“I was looking everything over, and it looked like it was starting to push a head gasket because one of the plugs looked a little funny. So Saturday night we pulled the head off, checked it out, and the gasket was starting to push, so we put it back together and got home around 2:00 am,” he says.
Press PLAY above for 16 minutes and 34 seconds of sweet Brown Sugar, courtesy of TheRacingVids.
Tired yet? He was too… but still had to race the race on Sunday. In the first round, Tommy Mauro spun the tires, giving Essick the easy win with a 6.55 shutdown pass. Marius Oosthuizen, who came all the way from South Africa with his BMW, fell next as Essick went 6.24 to the BMW’s 6.51.
Then Ken Quartuccio—he of the 5.88 qualifying pass on Friday, and number-two qualifier—spun the tire in round three, with Essick’s winning 6.23 at 220-plus mph, the quickest run of the semifinal round in either pairing. On the other side of the ladder, Mike Ziccardi’s ‘Cuda caught fire through the traps due to a cracked fuel cell… setting the stage for more drama.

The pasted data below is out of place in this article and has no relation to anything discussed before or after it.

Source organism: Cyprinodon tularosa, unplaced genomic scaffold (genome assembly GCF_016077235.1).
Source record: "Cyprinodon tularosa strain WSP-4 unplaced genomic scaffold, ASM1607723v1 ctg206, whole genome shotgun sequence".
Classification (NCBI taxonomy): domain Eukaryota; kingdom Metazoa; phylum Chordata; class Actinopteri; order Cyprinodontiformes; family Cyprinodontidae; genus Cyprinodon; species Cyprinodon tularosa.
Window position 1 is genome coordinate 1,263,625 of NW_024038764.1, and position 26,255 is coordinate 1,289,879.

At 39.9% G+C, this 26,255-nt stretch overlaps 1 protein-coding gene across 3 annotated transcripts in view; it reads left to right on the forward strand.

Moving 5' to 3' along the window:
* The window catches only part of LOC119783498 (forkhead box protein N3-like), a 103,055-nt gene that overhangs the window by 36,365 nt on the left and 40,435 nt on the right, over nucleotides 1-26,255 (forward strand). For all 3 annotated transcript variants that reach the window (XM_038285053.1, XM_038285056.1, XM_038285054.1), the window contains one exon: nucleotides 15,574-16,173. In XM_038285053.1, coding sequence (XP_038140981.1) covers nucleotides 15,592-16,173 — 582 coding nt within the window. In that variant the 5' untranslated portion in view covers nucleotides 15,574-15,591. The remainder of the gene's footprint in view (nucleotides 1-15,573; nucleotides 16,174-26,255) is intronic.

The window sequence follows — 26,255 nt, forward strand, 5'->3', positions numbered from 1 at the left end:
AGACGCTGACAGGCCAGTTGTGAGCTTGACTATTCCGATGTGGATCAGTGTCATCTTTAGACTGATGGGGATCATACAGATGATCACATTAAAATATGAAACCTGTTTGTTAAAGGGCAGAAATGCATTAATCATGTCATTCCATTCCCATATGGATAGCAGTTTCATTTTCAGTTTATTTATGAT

Essick, not wanting to win on a technicality, offered up his help to Ziccardi, welding the split fuel tank up while the Ziccardi team thrashed in their own pit to repair the damage to the ‘Cuda. But with the WCF staff pushing the teams to get to the starting line to run the final round, Ziccardi’s team ultimately had to pull the plug on their repair efforts.
Essick rolled Brown Sugar to the line and took the anticlimactic single pass downtrack, taking the tree and motoring down at a leisurely pace to capture the team’s first win since 2014—with Old Blue—on what is one of the biggest stages in the world for this type of racing.
“It was a hard weekend, and to be honest, luck fell on our side. The hard work over the last two years has paid off big. We’re three races in, with one final-round runner up, one win, and a record on the tire. Words can’t describe it. I feel blessed,” he says.
We would too. Brown Sugar sure is sweet.